Barred at Hungary, refugees take longer route through Croatia.
Hungarian police used tear gas and water cannons on hundreds of refugees who broke through a razor wire fence on the border with Serbia, while refugees prevented from moving through Hungary increasingly began taking a longer route into western Europe through Croatia.
Frustrated refugees blocked on the Serbian side of the border threw plastic water bottles and rocks at helmeted riot police and chanted demands that the border be reopened. Police responded with tear gas and water cannons.
“We fled wars and violence and did not expect such brutality and inhumane treatment in Europe,” said Amir Hassan, an Iraqi who was soaking from the water cannon and trying to wash tear gas from his eyes.
“Shame on you, Hungarians”, he shouted pointing in the direction of the shielded Hungarian policemen who were firing volleys of tear gas canisters directly into the crowd.
The clashes took place at a small border crossing in the Serbian village of Horgos, a short distance from the main border crossing into Hungary.
Serbian authorities sent ambulances to the site but it wasn’t immediately clear how many people were injured.
Before the tensions escalated, some women had pushed to the front of the crowd and held small babies and children above their heads as they faced police in an obvious appeal for mercy, but no one made it through.
In the past few months, Hungary has become a main entry point into the EU for refugee, many of them from wars in Syria and Iraq, with more than 200,000 entering the country so far this year.
Almost all entered from the southern border with Serbia and passed through Hungary quickly on their way to Germany or other wealthy western European countries.
Hungarian authorities also said that they have arrested 519 migrants who tried to cross the border since tough new laws went into effect on Tuesday that make it a crime to cross from Serbia anywhere other than at legal checkpoints.
Authorities launched 46 criminal prosecutions and found two Iraqi men guilty, the first convictions based on the new laws.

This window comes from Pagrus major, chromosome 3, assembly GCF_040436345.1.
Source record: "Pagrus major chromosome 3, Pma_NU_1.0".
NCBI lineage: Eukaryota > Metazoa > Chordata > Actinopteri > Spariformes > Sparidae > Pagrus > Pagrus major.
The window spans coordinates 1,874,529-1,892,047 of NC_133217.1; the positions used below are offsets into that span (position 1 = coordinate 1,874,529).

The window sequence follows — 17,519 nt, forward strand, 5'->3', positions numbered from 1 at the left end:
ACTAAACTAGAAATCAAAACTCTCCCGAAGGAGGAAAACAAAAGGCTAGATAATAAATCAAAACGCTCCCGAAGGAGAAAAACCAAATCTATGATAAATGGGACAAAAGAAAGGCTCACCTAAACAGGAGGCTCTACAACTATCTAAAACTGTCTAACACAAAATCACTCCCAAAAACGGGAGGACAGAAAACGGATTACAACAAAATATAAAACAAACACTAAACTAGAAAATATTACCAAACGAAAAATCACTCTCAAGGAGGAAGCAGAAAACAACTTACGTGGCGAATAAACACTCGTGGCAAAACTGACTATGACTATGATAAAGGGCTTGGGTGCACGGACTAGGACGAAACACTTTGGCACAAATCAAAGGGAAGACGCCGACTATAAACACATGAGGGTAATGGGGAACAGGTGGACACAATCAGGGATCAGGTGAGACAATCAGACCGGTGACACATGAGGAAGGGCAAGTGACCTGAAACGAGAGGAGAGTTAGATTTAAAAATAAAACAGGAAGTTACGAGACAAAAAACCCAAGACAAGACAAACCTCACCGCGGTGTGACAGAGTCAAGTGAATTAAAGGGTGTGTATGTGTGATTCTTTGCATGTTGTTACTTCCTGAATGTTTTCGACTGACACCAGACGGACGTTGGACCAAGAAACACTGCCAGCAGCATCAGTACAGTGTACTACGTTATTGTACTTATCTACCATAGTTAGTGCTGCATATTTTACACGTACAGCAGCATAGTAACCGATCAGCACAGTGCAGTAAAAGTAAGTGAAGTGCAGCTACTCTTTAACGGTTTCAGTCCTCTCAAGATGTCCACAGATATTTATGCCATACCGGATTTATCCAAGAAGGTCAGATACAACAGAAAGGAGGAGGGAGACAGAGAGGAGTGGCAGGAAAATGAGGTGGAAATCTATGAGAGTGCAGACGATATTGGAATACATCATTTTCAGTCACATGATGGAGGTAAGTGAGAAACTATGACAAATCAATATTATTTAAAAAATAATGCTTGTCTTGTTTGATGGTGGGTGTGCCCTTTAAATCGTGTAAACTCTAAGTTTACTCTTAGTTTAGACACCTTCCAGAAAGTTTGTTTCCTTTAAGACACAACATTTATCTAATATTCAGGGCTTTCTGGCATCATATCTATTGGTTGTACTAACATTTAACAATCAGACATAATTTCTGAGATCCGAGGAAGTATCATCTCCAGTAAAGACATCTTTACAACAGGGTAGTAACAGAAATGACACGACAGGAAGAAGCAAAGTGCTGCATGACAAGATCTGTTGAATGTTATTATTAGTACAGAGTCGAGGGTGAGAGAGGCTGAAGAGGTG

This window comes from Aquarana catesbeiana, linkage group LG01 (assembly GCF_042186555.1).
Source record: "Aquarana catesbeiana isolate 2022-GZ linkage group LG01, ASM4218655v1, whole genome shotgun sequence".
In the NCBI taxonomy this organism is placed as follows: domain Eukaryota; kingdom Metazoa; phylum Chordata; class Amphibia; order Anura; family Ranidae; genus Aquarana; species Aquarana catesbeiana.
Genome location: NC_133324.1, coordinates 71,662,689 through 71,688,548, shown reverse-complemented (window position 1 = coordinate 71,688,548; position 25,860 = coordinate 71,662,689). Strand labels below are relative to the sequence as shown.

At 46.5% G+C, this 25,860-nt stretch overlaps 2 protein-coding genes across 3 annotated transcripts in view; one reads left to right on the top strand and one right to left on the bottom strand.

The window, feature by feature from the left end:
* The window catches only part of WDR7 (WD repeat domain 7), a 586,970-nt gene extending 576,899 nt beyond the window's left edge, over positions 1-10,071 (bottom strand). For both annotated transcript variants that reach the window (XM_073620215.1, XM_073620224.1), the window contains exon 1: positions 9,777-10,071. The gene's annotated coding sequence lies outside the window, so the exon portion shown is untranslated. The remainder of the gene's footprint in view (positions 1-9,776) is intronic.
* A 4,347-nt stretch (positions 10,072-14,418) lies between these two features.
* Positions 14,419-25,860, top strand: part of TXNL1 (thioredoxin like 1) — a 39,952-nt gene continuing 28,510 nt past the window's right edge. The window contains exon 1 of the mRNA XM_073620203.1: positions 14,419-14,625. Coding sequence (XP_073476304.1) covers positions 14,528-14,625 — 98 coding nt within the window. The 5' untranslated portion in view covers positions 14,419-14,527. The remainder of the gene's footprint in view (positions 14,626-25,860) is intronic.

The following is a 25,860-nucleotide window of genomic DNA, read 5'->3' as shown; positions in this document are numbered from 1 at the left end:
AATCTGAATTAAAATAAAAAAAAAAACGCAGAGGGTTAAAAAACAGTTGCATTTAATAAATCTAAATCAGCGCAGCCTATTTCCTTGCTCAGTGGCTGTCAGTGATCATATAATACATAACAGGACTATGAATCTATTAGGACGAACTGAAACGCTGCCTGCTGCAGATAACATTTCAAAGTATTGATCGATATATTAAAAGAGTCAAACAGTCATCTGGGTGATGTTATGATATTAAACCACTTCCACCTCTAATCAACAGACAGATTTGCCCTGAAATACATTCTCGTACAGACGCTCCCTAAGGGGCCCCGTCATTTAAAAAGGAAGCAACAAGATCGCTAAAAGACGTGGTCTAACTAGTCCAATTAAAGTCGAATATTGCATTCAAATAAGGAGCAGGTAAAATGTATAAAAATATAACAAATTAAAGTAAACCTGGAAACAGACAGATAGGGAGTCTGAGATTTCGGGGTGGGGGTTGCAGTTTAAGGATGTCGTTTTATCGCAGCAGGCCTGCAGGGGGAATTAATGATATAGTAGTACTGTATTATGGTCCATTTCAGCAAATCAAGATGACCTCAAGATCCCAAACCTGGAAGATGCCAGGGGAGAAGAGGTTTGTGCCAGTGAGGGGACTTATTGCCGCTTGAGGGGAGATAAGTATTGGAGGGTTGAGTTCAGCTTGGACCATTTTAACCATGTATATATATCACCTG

Two men were expelled from Hungary, with one banned from re-entering the country for one year, the other banned for two years.
Televised images from a courthouse in Szeged earlier showed four Iraqi men who were charged with their hands tied in front of them and their shoelaces removed ahead of trial.
Hungary’s foreign minister denied that closed borders and tough new laws signal callousness toward refugees, repeating the government’s claim that most of those entering Hungary are actually economic migrants.
“Based on our history, we are always in solidarity with the refugees,” Peter Szijjarto said. “What we’re saying is that we cannot accept economic migrants because we cannot bear the burden of that.”
Most of the refugees who had hoped to cross into Hungary were still trapped along the border in Horgos, however.
Many were confused about whether to keep waiting or to try to enter the EU through Croatia, a longer and less direct path into western Europe.
Melita Sunjic, a spokeswoman for the UN refugee agency, said that early in the day the migrants were refusing to leave the border but changed their minds because of news and rumours going around that Croatia’s borders were open.
Most hope to reach Germany, where Chancellor Angela Merkel’s government has said it expects 800,000 refugees to arrive this year. The vice chancellor has said the number could even reach 1 million.
“I don’t know what to do, stay here or try some other way to cross the border,” said Ahmed Sami from Aleppo, Syria.
“We walked and travelled for hundreds, thousands of kilometers only to be stopped meters from the EU. My wife and children cannot stand on their feet any more. This is tragic.”
At least two buses with about 100 people were seen leaving for the Croatian border from Kanjiza, a Serbian town on the border with Hungary.
About 300 crossed into Tovarnik, Croatia, after they were bused to the Serbian border town of Sid on an all-night ride from Macedonia.
Croatian prime minister Zoran Milanovic criticised Hungary’s decision to seal its border with Serbia for migrants and said Croatia will not do the same.
“We are ready to accept these people, regardless of their religion and the colour of their skin, and direct them to the destinations where they wish to go, Germany and Scandinavia,” Milanovic told parliament.
“Barbed wire in Europe in the 21st century is not an answer, it’s a threat,” Milanovic said.
Refugees have avoided Croatia in the past because they must still go into Hungary or Slovenia before reaching Austria or Germany. Elsewhere in Europe migrants remained on the move.
Greek police said about 5,000 refugees and migrants crossed the country’s northern border with Macedonia in 24 hours.
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